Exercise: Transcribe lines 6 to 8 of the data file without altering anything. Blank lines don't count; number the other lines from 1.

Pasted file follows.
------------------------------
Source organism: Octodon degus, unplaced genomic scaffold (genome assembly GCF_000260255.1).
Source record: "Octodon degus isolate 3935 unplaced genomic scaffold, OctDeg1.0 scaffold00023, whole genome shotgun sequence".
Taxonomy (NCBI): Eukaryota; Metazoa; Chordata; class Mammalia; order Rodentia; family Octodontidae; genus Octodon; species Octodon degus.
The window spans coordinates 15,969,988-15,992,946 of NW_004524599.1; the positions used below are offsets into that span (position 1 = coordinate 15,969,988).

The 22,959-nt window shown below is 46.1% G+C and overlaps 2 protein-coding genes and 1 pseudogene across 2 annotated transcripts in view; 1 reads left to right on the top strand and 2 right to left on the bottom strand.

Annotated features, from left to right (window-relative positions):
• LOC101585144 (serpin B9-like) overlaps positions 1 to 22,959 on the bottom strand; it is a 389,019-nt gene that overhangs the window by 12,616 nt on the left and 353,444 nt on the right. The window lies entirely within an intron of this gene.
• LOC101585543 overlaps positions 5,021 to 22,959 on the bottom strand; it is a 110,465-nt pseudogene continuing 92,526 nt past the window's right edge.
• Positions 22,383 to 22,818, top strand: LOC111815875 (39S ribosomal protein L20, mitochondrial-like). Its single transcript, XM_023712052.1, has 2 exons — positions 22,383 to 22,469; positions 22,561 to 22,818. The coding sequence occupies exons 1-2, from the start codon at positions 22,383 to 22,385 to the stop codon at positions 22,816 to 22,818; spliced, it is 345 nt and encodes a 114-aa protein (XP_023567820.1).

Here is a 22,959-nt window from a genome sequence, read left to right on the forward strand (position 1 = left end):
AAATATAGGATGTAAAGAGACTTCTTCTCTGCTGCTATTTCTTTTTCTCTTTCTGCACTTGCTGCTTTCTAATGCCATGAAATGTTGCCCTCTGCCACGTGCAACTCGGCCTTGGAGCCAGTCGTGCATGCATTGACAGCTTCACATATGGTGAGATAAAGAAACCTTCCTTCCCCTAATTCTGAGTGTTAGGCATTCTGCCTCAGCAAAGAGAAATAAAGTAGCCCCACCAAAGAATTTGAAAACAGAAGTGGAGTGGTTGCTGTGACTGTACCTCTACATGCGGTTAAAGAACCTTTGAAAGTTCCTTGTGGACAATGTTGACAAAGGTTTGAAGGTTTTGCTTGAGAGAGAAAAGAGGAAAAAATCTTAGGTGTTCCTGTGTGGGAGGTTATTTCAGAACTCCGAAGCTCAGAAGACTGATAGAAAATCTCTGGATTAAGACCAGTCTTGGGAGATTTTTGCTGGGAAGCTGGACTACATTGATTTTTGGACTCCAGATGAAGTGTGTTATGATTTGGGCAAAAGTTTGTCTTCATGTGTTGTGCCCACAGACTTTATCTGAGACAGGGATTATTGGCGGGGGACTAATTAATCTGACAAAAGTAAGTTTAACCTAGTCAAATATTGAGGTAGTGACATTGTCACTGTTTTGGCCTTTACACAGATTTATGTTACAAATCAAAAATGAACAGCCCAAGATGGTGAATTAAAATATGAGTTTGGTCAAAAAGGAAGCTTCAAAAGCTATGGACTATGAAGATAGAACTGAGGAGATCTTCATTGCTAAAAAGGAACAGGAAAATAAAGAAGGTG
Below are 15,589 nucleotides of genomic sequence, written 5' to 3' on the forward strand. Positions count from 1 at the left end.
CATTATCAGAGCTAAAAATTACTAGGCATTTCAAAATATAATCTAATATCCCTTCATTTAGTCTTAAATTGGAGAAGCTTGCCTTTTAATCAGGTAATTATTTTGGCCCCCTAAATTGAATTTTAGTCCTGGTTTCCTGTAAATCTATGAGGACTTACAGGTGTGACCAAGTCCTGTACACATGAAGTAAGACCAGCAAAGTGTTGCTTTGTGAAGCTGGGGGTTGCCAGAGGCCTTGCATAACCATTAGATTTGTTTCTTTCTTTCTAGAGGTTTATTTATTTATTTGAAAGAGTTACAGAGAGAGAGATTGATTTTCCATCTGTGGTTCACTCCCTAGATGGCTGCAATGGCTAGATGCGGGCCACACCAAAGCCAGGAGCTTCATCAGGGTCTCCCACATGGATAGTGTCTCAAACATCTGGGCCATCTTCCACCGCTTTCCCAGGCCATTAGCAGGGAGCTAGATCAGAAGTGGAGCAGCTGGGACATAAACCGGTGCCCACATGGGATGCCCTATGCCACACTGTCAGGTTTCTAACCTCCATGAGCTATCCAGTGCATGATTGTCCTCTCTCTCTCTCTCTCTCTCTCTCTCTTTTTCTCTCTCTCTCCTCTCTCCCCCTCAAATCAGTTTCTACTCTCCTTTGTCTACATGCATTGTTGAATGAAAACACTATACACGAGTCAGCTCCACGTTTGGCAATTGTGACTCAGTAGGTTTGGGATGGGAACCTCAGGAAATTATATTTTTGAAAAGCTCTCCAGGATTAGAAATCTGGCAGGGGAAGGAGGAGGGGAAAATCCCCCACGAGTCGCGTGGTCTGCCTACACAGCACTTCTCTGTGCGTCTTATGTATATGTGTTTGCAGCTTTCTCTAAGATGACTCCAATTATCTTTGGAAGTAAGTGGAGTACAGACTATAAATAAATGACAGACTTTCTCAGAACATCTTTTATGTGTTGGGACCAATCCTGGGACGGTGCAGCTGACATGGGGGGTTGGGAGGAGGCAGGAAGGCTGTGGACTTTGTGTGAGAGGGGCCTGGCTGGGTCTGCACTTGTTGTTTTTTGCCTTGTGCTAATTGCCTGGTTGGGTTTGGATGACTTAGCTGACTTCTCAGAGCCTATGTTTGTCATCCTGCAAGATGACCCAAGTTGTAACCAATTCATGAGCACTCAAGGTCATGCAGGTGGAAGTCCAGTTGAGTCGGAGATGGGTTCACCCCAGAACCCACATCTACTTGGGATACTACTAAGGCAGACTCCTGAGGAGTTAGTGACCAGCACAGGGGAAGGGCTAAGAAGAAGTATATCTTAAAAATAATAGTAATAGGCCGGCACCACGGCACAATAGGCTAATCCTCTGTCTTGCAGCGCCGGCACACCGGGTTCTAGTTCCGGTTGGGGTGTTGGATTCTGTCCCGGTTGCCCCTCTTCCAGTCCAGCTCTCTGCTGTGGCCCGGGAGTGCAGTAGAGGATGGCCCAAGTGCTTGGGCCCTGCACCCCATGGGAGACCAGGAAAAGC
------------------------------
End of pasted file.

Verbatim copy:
Annotated features, from left to right (window-relative positions):
• LOC101585144 (serpin B9-like) overlaps positions 1 to 22,959 on the bottom strand; it is a 389,019-nt gene that overhangs the window by 12,616 nt on the left and 353,444 nt on the right. The window lies entirely within an intron of this gene.
• LOC101585543 overlaps positions 5,021 to 22,959 on the bottom strand; it is a 110,465-nt pseudogene continuing 92,526 nt past the window's right edge.